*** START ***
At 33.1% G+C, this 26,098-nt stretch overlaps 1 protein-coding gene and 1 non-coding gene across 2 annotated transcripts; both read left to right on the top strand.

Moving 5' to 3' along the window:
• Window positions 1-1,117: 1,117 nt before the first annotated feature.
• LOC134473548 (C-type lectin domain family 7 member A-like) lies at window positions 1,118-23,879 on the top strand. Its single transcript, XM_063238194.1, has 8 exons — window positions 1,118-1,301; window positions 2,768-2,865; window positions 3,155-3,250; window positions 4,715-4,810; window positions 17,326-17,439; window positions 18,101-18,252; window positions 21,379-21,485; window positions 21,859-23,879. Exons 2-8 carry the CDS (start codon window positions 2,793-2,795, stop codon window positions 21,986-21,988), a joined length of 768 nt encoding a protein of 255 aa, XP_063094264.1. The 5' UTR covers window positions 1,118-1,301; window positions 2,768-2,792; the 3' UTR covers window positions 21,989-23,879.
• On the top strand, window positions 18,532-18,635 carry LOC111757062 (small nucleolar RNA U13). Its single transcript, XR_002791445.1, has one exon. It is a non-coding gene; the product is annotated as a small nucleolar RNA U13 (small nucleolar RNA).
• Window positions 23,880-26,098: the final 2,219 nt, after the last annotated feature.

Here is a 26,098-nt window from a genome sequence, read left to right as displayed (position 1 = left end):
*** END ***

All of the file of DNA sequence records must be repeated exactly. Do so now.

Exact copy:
At 33.1% G+C, this 26,098-nt stretch overlaps 1 protein-coding gene and 1 non-coding gene across 2 annotated transcripts; both read left to right on the top strand.

Moving 5' to 3' along the window:
• Window positions 1-1,117: 1,117 nt before the first annotated feature.
• LOC134473548 (C-type lectin domain family 7 member A-like) lies at window positions 1,118-23,879 on the top strand. Its single transcript, XM_063238194.1, has 8 exons — window positions 1,118-1,301; window positions 2,768-2,865; window positions 3,155-3,250; window positions 4,715-4,810; window positions 17,326-17,439; window positions 18,101-18,252; window positions 21,379-21,485; window positions 21,859-23,879. Exons 2-8 carry the CDS (start codon window positions 2,793-2,795, stop codon window positions 21,986-21,988), a joined length of 768 nt encoding a protein of 255 aa, XP_063094264.1. The 5' UTR covers window positions 1,118-1,301; window positions 2,768-2,792; the 3' UTR covers window positions 21,989-23,879.
• On the top strand, window positions 18,532-18,635 carry LOC111757062 (small nucleolar RNA U13). Its single transcript, XR_002791445.1, has one exon. It is a non-coding gene; the product is annotated as a small nucleolar RNA U13 (small nucleolar RNA).
• Window positions 23,880-26,098: the final 2,219 nt, after the last annotated feature.

Here is a 26,098-nt window from a genome sequence, read left to right as displayed (position 1 = left end):